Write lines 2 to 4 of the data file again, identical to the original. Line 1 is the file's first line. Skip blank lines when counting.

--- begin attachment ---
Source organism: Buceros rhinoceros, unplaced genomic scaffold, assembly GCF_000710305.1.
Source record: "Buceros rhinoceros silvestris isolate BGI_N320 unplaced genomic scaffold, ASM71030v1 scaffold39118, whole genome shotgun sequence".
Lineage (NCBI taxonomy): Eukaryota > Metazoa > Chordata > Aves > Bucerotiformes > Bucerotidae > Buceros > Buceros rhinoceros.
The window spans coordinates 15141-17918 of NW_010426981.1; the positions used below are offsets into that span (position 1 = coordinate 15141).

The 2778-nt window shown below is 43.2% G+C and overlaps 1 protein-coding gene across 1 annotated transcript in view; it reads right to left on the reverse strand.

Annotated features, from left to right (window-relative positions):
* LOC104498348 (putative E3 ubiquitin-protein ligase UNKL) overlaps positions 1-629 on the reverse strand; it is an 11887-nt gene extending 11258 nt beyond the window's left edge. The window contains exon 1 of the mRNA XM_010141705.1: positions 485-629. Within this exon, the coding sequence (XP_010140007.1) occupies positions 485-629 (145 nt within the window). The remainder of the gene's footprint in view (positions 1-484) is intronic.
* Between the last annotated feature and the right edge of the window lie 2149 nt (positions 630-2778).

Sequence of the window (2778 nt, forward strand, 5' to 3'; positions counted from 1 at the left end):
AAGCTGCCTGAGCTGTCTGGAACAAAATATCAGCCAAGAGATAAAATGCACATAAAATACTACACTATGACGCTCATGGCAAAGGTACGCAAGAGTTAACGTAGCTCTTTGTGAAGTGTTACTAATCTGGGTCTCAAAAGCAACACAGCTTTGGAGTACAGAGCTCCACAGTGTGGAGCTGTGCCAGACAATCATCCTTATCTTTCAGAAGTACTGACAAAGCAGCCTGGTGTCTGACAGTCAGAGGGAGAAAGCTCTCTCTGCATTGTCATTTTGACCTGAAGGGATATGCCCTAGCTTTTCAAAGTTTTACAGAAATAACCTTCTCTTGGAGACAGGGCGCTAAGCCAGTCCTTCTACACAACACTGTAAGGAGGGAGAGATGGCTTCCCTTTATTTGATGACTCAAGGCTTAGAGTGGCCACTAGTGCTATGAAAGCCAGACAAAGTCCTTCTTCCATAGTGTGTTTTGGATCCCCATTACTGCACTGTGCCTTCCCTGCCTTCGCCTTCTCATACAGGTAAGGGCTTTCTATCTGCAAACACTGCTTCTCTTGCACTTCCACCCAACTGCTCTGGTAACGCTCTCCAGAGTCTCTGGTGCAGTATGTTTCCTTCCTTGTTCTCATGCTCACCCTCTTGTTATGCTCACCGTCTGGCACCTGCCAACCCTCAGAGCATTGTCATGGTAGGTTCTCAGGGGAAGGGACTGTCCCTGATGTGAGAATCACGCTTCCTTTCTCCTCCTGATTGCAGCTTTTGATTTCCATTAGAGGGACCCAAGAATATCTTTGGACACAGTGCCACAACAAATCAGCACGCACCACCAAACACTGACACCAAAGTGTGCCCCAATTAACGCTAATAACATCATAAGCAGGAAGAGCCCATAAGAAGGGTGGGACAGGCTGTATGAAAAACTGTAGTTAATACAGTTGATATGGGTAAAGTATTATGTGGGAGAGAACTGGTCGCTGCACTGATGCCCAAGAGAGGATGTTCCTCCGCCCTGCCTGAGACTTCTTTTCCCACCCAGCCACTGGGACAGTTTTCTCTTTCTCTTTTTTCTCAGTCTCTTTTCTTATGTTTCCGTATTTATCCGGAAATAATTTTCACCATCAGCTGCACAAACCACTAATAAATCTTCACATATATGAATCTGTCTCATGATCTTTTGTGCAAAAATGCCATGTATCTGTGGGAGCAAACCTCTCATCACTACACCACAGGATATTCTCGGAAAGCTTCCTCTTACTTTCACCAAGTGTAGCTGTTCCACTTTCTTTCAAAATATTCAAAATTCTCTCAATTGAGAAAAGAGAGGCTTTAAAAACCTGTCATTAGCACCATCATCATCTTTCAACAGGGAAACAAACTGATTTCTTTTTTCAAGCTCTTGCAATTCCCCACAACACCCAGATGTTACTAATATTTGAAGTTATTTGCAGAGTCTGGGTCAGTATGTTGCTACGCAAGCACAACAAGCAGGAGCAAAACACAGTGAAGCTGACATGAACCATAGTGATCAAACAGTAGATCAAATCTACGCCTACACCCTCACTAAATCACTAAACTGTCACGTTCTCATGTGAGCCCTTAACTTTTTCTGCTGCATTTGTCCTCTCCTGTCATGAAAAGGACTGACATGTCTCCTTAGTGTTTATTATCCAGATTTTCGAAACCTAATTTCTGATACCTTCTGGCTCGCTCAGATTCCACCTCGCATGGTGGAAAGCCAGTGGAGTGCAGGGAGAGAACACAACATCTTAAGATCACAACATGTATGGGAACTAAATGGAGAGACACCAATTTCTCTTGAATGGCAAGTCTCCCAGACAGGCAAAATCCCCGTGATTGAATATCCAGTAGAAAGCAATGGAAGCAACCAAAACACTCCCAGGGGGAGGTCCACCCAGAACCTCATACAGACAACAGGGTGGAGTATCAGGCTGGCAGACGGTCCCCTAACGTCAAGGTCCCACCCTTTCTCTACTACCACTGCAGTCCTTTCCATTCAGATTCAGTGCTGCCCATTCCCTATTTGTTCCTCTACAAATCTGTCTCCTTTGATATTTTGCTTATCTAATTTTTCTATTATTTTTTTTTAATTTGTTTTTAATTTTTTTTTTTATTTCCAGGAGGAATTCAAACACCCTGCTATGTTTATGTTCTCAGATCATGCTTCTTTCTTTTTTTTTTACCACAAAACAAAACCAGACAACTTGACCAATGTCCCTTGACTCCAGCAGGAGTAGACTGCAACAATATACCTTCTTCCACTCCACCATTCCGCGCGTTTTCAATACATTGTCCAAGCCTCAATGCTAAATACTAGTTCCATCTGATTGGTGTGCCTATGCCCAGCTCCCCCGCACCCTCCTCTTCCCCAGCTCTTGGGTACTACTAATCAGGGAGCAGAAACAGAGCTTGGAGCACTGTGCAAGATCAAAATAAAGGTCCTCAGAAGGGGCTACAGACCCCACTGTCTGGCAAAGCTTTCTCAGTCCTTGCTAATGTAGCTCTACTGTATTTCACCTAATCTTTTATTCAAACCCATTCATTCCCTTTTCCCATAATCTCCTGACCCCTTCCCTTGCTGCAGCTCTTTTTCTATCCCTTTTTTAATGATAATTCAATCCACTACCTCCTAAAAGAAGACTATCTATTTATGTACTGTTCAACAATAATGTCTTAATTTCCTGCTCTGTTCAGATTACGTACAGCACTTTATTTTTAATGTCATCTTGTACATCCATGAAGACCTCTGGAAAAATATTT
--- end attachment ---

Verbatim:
Source record: "Buceros rhinoceros silvestris isolate BGI_N320 unplaced genomic scaffold, ASM71030v1 scaffold39118, whole genome shotgun sequence".
Lineage (NCBI taxonomy): Eukaryota > Metazoa > Chordata > Aves > Bucerotiformes > Bucerotidae > Buceros > Buceros rhinoceros.
The window spans coordinates 15141-17918 of NW_010426981.1; the positions used below are offsets into that span (position 1 = coordinate 15141).